I don't see what makes video codecs so much different/more special than other areas of software development. Surely you're not suggesting that software development was stymied and slow before patents? Surely you're not suggesting that the only motivating factor for interesting or innovative (or rapid/efficient) software development is patents? That is demonstrably false. So why are video codecs unique in this way?
For what it's worth I've worked on a LOT of software projects for companies both big and small, and never once in all those years was ANY decision about what to build or whether or not to build something EVER based on whether we could get a patent or not. It's just not true that that this is something companies think at all about, or depend on in revenue forecasts etc., before they commit resources. Similarly, I've NEVER been involved with or even heard about a situation where development was stopped because it was discovered that the work was not patentable after all (obviously stopping or changing work because it was discovered that the work was or might have been already patented is quite another thing).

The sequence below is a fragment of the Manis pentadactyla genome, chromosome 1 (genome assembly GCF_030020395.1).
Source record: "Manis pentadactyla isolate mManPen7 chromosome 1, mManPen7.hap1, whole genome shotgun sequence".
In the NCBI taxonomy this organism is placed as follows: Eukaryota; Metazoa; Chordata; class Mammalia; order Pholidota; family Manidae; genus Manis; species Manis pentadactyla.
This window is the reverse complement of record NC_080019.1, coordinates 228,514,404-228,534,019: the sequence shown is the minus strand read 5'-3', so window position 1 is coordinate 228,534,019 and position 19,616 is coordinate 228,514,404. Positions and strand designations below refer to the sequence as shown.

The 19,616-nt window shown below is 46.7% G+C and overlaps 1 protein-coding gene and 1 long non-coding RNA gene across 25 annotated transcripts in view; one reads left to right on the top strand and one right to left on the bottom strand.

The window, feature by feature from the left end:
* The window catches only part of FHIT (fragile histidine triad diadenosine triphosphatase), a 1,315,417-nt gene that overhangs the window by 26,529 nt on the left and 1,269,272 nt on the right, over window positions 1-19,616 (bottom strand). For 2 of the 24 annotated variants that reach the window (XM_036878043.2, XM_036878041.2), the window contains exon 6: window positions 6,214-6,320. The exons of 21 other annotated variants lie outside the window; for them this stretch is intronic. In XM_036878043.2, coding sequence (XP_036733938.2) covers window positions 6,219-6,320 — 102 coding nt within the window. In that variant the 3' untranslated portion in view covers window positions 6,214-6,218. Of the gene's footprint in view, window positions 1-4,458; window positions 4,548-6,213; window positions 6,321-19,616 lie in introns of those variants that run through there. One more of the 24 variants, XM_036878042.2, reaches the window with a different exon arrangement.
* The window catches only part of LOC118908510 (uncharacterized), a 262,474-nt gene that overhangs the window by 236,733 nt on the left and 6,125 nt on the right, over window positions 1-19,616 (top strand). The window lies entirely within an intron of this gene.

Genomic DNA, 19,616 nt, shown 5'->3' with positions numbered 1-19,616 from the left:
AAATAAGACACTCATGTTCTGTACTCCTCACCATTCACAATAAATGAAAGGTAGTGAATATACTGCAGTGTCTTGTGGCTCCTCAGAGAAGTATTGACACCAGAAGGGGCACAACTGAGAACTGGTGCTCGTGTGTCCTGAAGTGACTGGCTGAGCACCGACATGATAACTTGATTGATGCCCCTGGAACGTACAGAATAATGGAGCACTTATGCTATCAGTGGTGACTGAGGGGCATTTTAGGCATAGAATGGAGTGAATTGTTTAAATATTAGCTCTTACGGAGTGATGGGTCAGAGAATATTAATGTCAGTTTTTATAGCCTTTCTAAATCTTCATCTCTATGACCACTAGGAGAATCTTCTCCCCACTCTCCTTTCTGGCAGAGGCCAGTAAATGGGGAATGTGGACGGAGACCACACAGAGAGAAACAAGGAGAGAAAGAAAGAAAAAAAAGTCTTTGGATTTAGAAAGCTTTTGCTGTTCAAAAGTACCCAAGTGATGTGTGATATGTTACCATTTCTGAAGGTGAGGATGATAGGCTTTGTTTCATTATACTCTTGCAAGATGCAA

What really happens is that mid-to-late in the software development cycle managers ask the more senior developers to consider whether anything they've been working on might be patentable, and if so to help the legal department fill out a patent application. Most of the time you don't hear anything about the patent until you've already moved on to completely new things.